AstraZeneca is fuelling its drive for personalised medicine with a duo of deals expanding its work across diabetes, cardiovascular disease and asthma fields.
The drugs giant has formed a pact with the Montreal Heart Institute under which the latter will genotype up to 80,000 DNA samples from AZ’ biobank, seeking genes linked with cardiovascular diseases and diabetes, their complications and treatment outcomes.
The groups say the knowledge gained from genotyping the samples - in one of the largest such screens to date - will drive understanding of the biological mechanisms underlying these conditions and their complications, and feed the development of new medicines tailored to treat subsets of patients with particular genetic profiles.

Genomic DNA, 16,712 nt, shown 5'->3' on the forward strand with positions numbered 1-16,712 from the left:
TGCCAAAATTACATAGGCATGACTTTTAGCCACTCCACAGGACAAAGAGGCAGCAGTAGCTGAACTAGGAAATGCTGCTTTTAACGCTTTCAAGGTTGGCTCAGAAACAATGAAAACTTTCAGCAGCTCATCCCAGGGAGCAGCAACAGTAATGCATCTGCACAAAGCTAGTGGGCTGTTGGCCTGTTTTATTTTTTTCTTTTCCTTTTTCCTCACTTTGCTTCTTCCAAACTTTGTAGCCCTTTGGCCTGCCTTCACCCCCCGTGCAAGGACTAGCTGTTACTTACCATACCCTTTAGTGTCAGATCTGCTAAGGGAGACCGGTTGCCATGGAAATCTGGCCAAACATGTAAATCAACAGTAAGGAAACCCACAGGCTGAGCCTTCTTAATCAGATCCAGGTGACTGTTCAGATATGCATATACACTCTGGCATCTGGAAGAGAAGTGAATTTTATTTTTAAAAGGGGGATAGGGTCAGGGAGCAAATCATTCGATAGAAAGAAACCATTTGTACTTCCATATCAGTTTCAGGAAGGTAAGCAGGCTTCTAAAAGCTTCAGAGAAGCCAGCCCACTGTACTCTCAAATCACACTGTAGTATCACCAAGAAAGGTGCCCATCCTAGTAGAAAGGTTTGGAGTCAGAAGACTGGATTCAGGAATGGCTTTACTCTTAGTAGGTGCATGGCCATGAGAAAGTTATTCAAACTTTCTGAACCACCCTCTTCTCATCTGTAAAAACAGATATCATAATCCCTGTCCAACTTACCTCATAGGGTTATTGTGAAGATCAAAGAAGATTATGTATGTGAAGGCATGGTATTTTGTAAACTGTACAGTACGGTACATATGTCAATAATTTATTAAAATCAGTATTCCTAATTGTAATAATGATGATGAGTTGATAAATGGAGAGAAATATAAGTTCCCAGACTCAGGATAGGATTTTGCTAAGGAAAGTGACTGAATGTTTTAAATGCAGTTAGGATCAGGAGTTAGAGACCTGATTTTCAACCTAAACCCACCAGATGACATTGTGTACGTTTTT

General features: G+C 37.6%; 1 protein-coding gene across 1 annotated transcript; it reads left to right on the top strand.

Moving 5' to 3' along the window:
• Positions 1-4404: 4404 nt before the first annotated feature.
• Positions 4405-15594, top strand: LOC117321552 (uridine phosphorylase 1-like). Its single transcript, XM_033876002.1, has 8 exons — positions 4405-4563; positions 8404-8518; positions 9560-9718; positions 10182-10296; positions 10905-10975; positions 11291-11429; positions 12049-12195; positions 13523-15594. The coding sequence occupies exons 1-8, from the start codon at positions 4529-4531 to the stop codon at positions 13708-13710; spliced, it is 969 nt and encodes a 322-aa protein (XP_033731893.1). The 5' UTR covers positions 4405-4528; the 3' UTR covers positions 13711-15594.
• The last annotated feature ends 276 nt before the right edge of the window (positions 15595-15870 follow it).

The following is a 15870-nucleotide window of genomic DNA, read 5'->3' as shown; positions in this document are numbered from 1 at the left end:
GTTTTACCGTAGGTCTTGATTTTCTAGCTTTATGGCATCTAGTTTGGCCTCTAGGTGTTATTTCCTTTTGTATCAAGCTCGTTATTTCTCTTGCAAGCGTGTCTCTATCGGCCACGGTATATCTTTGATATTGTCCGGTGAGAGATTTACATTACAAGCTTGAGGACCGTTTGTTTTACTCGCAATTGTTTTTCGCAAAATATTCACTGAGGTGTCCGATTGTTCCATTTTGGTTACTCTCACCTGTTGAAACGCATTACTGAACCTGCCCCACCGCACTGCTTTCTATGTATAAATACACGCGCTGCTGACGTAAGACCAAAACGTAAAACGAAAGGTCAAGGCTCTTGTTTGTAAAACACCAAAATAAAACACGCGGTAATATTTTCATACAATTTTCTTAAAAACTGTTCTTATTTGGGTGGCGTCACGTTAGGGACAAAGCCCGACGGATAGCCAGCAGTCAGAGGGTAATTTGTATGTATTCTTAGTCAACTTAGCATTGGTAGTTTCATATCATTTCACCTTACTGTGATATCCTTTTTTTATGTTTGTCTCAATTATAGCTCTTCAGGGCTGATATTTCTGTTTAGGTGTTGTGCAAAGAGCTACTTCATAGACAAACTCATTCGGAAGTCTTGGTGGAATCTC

Meanwhile, AZ has also inked a deal with Abbott to develop companion diagnostic tests to identify patients with severe asthma who are most likely to benefit from the investigational biologic tralokinumab.
Under the collaboration, Abbott will develop and commercialise tests that measure serum levels of the proteins periostin and DPP4, which have been identified as potential predictive biomarkers of up-regulated IL-13 in severe asthma.
The tests will be developed in conjunction with AZ’ Phase III trial of tralokinumab, a potential treatment for patients with severe, inadequately controlled asthma, developed by the company’s biologics research and development arm, MedImmune.
To date, no companion diagnostic blood tests have been approved for use in asthma.